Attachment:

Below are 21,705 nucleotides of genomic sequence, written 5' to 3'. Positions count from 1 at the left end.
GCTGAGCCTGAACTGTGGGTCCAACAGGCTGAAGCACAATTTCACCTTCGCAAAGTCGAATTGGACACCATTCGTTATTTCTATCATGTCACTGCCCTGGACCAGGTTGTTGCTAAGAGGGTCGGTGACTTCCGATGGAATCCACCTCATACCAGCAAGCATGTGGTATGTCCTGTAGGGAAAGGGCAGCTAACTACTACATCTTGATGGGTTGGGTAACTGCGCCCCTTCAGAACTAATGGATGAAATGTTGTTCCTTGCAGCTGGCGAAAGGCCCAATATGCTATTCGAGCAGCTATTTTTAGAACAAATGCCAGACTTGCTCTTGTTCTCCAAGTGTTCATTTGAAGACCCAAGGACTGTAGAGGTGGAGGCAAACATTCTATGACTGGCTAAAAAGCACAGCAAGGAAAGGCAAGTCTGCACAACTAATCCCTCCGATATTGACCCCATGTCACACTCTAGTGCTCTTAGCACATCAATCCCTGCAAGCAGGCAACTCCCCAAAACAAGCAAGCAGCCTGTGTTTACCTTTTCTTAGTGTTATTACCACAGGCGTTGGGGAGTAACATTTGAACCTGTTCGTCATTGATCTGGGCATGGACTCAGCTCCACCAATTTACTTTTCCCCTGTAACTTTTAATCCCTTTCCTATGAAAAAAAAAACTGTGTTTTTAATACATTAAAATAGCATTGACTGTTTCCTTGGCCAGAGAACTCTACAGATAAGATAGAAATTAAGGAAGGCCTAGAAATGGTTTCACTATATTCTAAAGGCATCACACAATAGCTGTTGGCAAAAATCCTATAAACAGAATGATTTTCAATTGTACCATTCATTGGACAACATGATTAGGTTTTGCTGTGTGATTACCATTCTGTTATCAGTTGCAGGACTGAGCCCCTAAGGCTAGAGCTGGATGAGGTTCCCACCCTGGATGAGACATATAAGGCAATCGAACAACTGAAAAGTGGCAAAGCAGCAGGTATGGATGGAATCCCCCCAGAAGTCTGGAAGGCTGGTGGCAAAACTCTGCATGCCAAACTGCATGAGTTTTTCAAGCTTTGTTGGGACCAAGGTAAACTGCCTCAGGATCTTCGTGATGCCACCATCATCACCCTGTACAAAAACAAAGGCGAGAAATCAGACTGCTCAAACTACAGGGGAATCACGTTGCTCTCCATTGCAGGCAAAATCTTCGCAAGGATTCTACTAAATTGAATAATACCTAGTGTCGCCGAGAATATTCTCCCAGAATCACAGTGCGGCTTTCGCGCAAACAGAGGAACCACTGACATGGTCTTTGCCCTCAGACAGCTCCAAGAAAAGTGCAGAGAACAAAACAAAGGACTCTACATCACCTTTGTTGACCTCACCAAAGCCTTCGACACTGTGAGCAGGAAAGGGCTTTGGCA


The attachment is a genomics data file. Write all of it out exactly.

Below are 21,705 nucleotides of genomic sequence, written 5' to 3'. Positions count from 1 at the left end.
GCTGAGCCTGAACTGTGGGTCCAACAGGCTGAAGCACAATTTCACCTTCGCAAAGTCGAATTGGACACCATTCGTTATTTCTATCATGTCACTGCCCTGGACCAGGTTGTTGCTAAGAGGGTCGGTGACTTCCGATGGAATCCACCTCATACCAGCAAGCATGTGGTATGTCCTGTAGGGAAAGGGCAGCTAACTACTACATCTTGATGGGTTGGGTAACTGCGCCCCTTCAGAACTAATGGATGAAATGTTGTTCCTTGCAGCTGGCGAAAGGCCCAATATGCTATTCGAGCAGCTATTTTTAGAACAAATGCCAGACTTGCTCTTGTTCTCCAAGTGTTCATTTGAAGACCCAAGGACTGTAGAGGTGGAGGCAAACATTCTATGACTGGCTAAAAAGCACAGCAAGGAAAGGCAAGTCTGCACAACTAATCCCTCCGATATTGACCCCATGTCACACTCTAGTGCTCTTAGCACATCAATCCCTGCAAGCAGGCAACTCCCCAAAACAAGCAAGCAGCCTGTGTTTACCTTTTCTTAGTGTTATTACCACAGGCGTTGGGGAGTAACATTTGAACCTGTTCGTCATTGATCTGGGCATGGACTCAGCTCCACCAATTTACTTTTCCCCTGTAACTTTTAATCCCTTTCCTATGAAAAAAAAAACTGTGTTTTTAATACATTAAAATAGCATTGACTGTTTCCTTGGCCAGAGAACTCTACAGATAAGATAGAAATTAAGGAAGGCCTAGAAATGGTTTCACTATATTCTAAAGGCATCACACAATAGCTGTTGGCAAAAATCCTATAAACAGAATGATTTTCAATTGTACCATTCATTGGACAACATGATTAGGTTTTGCTGTGTGATTACCATTCTGTTATCAGTTGCAGGACTGAGCCCCTAAGGCTAGAGCTGGATGAGGTTCCCACCCTGGATGAGACATATAAGGCAATCGAACAACTGAAAAGTGGCAAAGCAGCAGGTATGGATGGAATCCCCCCAGAAGTCTGGAAGGCTGGTGGCAAAACTCTGCATGCCAAACTGCATGAGTTTTTCAAGCTTTGTTGGGACCAAGGTAAACTGCCTCAGGATCTTCGTGATGCCACCATCATCACCCTGTACAAAAACAAAGGCGAGAAATCAGACTGCTCAAACTACAGGGGAATCACGTTGCTCTCCATTGCAGGCAAAATCTTCGCAAGGATTCTACTAAATTGAATAATACCTAGTGTCGCCGAGAATATTCTCCCAGAATCACAGTGCGGCTTTCGCGCAAACAGAGGAACCACTGACATGGTCTTTGCCCTCAGACAGCTCCAAGAAAAGTGCAGAGAACAAAACAAAGGACTCTACATCACCTTTGTTGACCTCACCAAAGCCTTCGACACTGTGAGCAGGAAAGGGCTTTGGCA